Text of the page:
- Restore the funding for ESOL
- Free English classes for migrants and asylum seekers.
- Popularise the Action for ESOL manifesto http://actionforesol.org/
Dear London Mayoral Candidate
We would like you to put ESOL classes on your manifesto and then make it a policy priority if you become the next Mayor of London.
Funding for ESOL classes has been cut drastically by the coalition and current Conservative government. Demos suggest that there are 700,000 people nationally who have English-language needs and are unable to access classes; many of these people are Londoners.
Why is ESOL so important to London?
Migrants with English as an additional language number over a million people in London. ESOL is therefore essential for the following reasons:
* Social justice and equality learning English gives everyone the opportunity to thrive in our city and play a full role in their local communities and society as a whole.
* Democracy learning English enables people to participate in the political life of their neighbourhoods, their workplaces and their faith organisations and their community groups.
* Young people learning English helps parents to support their children’s education.
* Work learning English helps people to find work, progress at work and organise for their rights at work.
We would like to see an ESOL policy for London that:
* Reverses cuts to provide ESOL provision appropriate for the multicultural city that London is
* Ensure that classes are free and accessible to all those who need it
* Addresses barriers to participation such as childcare and work schedules
* Liberates teachers and students to develop a people’s curriculum
* Protects the FE colleges and Adult Education Services that are so important to our communities
* Maintains professional standards of provision
* Does not scapegoat and demonise migrants.
Action for ESOL. We are a UK-wide coalition of teachers and researchers, read our manifesto here:
ESOL teachers say thousands excluded from learning English ( ESOL)
ESOL teachers across the country have joined together to tell David Cameron he is wrong to cut budgets for English for Speakers of other Languages (ESOL), that the £20 million for ESOL he proposes is a drop in the ocean. Since 2009 the overall Adult Skills budget that funds ESOL has been reduced by 35 percent which has led , to a drop in overall ESOL participation by 22 percent, disproportionately impacting women and ethnic minorities.
Action for ESOL questions the commitment of Prime Minister David Cameron to promoting “integration” among migrant groups. Linking multilingualism to extremism is hypocritical and inflammatory, and stereotypes Muslim communities.
Under Cameron’s premiership thousands of potential learners have been excluded from learning English.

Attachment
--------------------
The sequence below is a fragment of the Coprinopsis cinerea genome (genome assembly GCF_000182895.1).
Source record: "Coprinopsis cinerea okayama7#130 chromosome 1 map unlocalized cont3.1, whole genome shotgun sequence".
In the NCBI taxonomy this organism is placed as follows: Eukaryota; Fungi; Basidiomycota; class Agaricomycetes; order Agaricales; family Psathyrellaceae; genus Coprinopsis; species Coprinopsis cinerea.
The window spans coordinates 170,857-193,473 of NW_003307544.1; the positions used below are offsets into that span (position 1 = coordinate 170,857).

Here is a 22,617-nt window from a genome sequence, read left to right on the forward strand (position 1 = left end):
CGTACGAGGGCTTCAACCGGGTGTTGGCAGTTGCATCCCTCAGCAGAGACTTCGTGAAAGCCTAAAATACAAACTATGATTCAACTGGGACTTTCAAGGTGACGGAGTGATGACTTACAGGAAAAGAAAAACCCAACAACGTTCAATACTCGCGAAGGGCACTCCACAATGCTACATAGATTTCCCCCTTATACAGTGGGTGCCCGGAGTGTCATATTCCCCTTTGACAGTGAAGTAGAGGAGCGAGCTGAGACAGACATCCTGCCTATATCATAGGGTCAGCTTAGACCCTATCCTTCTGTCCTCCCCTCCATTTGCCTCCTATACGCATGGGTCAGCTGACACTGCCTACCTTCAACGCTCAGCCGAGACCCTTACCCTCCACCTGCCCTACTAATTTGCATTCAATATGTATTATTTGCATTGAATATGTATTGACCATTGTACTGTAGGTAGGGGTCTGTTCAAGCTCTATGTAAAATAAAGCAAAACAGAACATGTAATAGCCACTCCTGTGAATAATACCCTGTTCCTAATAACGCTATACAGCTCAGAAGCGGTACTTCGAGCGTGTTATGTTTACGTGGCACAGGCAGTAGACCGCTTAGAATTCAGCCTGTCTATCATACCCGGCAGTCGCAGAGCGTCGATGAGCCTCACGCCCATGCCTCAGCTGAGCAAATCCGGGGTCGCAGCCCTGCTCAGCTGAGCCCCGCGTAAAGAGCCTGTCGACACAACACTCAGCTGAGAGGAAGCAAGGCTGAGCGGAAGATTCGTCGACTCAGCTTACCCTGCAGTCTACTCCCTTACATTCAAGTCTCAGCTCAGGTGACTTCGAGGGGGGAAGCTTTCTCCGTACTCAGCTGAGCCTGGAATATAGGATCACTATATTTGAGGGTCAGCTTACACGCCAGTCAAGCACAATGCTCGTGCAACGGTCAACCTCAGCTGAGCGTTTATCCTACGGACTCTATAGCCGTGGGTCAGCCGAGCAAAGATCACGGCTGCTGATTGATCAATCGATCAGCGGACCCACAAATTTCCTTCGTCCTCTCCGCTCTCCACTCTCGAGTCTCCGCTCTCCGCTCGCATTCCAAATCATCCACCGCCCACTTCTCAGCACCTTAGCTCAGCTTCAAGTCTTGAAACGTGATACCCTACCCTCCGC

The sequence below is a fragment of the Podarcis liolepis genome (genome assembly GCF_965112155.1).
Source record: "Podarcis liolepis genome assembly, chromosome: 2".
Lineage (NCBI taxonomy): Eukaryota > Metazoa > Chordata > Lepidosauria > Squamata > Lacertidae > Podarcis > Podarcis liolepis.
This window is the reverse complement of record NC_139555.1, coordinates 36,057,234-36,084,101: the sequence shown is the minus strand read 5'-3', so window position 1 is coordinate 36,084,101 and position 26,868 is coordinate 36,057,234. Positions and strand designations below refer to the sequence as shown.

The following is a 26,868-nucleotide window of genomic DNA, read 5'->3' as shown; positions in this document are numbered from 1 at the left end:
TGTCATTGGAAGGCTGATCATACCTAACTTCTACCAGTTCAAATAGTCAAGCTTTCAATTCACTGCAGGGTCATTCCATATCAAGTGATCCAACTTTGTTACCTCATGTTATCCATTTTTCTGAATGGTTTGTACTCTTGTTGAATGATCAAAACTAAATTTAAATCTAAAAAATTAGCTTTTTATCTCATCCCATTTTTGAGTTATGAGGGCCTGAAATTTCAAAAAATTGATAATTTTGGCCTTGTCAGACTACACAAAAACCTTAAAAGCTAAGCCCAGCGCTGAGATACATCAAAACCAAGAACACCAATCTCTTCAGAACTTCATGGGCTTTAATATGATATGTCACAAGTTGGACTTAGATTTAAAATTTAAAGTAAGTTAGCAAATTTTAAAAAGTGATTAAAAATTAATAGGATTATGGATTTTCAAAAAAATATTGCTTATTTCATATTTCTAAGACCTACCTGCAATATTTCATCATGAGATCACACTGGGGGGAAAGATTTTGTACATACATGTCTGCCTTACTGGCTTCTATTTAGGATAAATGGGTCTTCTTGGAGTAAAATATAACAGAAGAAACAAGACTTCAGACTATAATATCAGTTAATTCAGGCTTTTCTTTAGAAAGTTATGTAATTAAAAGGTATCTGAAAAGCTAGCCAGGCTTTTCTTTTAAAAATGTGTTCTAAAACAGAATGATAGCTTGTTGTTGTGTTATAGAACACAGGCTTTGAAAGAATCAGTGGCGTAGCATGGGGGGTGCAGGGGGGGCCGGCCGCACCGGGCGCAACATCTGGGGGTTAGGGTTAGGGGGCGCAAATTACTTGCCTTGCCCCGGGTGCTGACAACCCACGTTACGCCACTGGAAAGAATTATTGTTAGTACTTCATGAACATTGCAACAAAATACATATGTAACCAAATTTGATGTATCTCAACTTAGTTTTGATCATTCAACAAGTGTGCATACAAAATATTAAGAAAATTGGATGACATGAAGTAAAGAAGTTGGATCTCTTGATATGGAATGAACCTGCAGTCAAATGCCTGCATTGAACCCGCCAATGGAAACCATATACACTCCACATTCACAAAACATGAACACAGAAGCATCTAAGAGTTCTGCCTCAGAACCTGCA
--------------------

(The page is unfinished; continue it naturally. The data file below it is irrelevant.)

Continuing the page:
In 2015/16 alone, the Adult Skills Budget was reduced by 24% leaving thousands of learners with no access to classes. The sudden withdrawal of £45 million of ESOL funding this summer led to an immediate reduction of 16,000 learners for ESOL.
Demand for ESOL classes continues to outstrip places available in ESOL classes. Hundreds of potential learners are being turned away by every provider.
In 80% of localities, there are waiting lists of up to 1.000 potential students. Hackney Community College in East London alone has a waiting list of over 300 people, mostly women.
Two thirds of ESOL learners are women. Funding for student support – including for childcare – has been eroded.
The Governments own Equality Impact Assessment from 2011 on ESOL cuts, drew attention to negative and disproportionate impact on women that reductions in ESOL funding and provision would have.
The effect is to leave women isolated. It is widely accepted that ESOL learners who do not have ESOL often have poorer health, housing and pay, and higher rates of unemployment. The opportunity to learn English is essential if migrants are to be able to participate fully in society.
Action for ESOL are concerned that punitive threats of deportation will further exclude students from education and cause fear and isolation. Those on spousal visas are not entitled to get ESOL classes for three years,
ESOL should not be linked to immigration status. It would be better to have more classes than break up families by deporting their mothers, this goes against the grain of everything we do as inclusive professional educators and for the demands of an equal society for all.
Migrants to the UK are keen to learn English, the biggest obstacle to this is the drastic lack of classes caused by year-on-year cuts.
Action for ESOL believes that ESOL for all refugees and migrant learners should be fully Government funded and supported by full outreach to all communities.
We urge the Government to recognise the crucial contribution language learning makes to society as a whole. ESOL provision should be a statutory entitlement, not subject to the vagaries of disjointed funding policy.
Action for ESOL
078131 35 922
Press release: ‘Passive tolerance’ of separate communities must end, says PM
Cameron under fire over English language skills warning for Muslim women.